Peter Gleick, co-founder of the Pacific Institute, a think tank that develops solutions to water challenges, said California’s low rates of water conservation and waste reclamation are caused not by “a lack of technology, but a lack of incentives to use technologies.”
Gleick said that water-saving technologies have not been widely applied because the water in California is too cheap. By contrast, Israel has a tiered pricing scheme, whereby consumers who use too much water pay an enormous price. While so far two-thirds of California water districts have now applied some sort of tiered pricing, water management experts agree that this system is crucial in encouraging conservation.
Gleick believes California needs more oversight and regulation of groundwater, and more statewide collection of management and water usage data — but also, flexibility at the local level to account for differences in local priorities and conditions. “What works in Fresno in the hot central valley may be different than what works in San Francisco in a cooler coastal condition,” Gleick said.
While policy set forth by a National Water Authority may work only in tiny Israel, California could learn from Israel’s uniform water strategy. Without statewide standards for conservation and usage targets, there’s no guarantee that necessary technologies will be implemented before California’s drought worsens.
Governance and managing water demand remain California’s most important challenges, according to Uri Shamir, who consults for Israel’s National Water Authority and teaches civil and environmental engineering at the Technion — Israel Institute for Technology, in Haifa. “There are tremendous shortcomings in terms of governance structure in California, where different interests are not forced or brought to work more closely together in more harmony,” Shamir said.
For example, it took eight years to complete the $1 billion Poseidon desalination plant in Carlsbad. It’s the largest desalination facility in the Western Hemisphere and produces 50 million gallons a day of clean, high-quality water, but it took years of permit struggles before finally constructing the plant.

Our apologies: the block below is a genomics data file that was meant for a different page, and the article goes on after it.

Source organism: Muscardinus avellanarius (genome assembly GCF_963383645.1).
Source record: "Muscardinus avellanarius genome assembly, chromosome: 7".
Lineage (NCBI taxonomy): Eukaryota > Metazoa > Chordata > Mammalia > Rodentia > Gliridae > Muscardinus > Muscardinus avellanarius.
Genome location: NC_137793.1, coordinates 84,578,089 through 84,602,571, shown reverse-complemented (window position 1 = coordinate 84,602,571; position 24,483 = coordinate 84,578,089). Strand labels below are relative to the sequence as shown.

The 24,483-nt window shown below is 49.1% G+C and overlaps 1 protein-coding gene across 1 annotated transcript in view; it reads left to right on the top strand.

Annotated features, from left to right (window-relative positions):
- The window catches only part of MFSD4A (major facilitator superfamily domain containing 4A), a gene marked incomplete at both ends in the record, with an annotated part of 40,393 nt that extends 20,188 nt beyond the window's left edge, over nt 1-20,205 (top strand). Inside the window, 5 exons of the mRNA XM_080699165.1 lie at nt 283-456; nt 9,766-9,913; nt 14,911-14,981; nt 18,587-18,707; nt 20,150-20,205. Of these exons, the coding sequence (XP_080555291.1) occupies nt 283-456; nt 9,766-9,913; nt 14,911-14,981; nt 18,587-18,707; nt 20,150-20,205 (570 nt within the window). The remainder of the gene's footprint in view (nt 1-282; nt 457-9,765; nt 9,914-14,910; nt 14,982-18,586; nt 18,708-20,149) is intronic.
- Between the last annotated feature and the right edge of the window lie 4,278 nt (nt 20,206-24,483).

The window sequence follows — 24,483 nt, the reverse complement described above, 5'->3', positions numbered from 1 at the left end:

Desalination itself doesn’t work for all of California, Shamir said, but mainly for coastal strips. The expense of transporting the water inland to the desert, compounded with the costs of taxes and regulations, often makes desalination a last resort.
Shamir said that regulatory hurdles and bureaucracy also add to the cost.
Israel, however, has reached a point where desalination is among the most effective and efficient methods of providing extra usable water, Shamir said. Israel’s price of desalinated water has dropped to 50 cents from $1 per cubic meter.
Through emergency drought declarations, Brown has already implemented some policy changes: cutting urban water use by 25%, expediting permits, getting responses from public agencies in a timely fashion and setting tighter time frames for these processes to roll out. But Brown has to contend with independent localities, private entities, political groups and lobbyists.
When Brown issued a mandate on cutting down water consumption, several lawsuits were filed the next day. In some cases, litigants argued that the state had no right to impose restrictions on water they believe is their own. The contention exemplifies the difficulties in implementing a policy that works throughout California’s several hundred water districts.
California policy can’t force farmers to grow more water-efficient crops — one almond requires a gallon of water — or to use specific agricultural methods, but it can implement a more standardized policy along Israeli lines that incentivizes efficient uses of water through improved irrigation methods and conservation techniques.
Perhaps the starkest contrast between Israel and California, though, is the culture of water.
Californians tend to see water as a precious resource only in times of drought. In April, Los Angeles Mayor Eric Garcetti launched the “Save the Drop” campaign with animated commercials that treat water as a precious “friend” that Californians have taken for granted.
In Israel, water has always been seen as a scarce resource. Yoram Cohen, professor of chemical and biomolecular engineering at UCLA, said that Israeli schoolchildren are taught from an early age the saying, “We have to watch for every drop.”
“We can’t overemphasize education,” Cohen said. “It has to start early because once people get used to it, it becomes part of their daily routine.”
Contact Madison Margolin at email@example.com
Can Israel Help California Solve Its Drought Problem?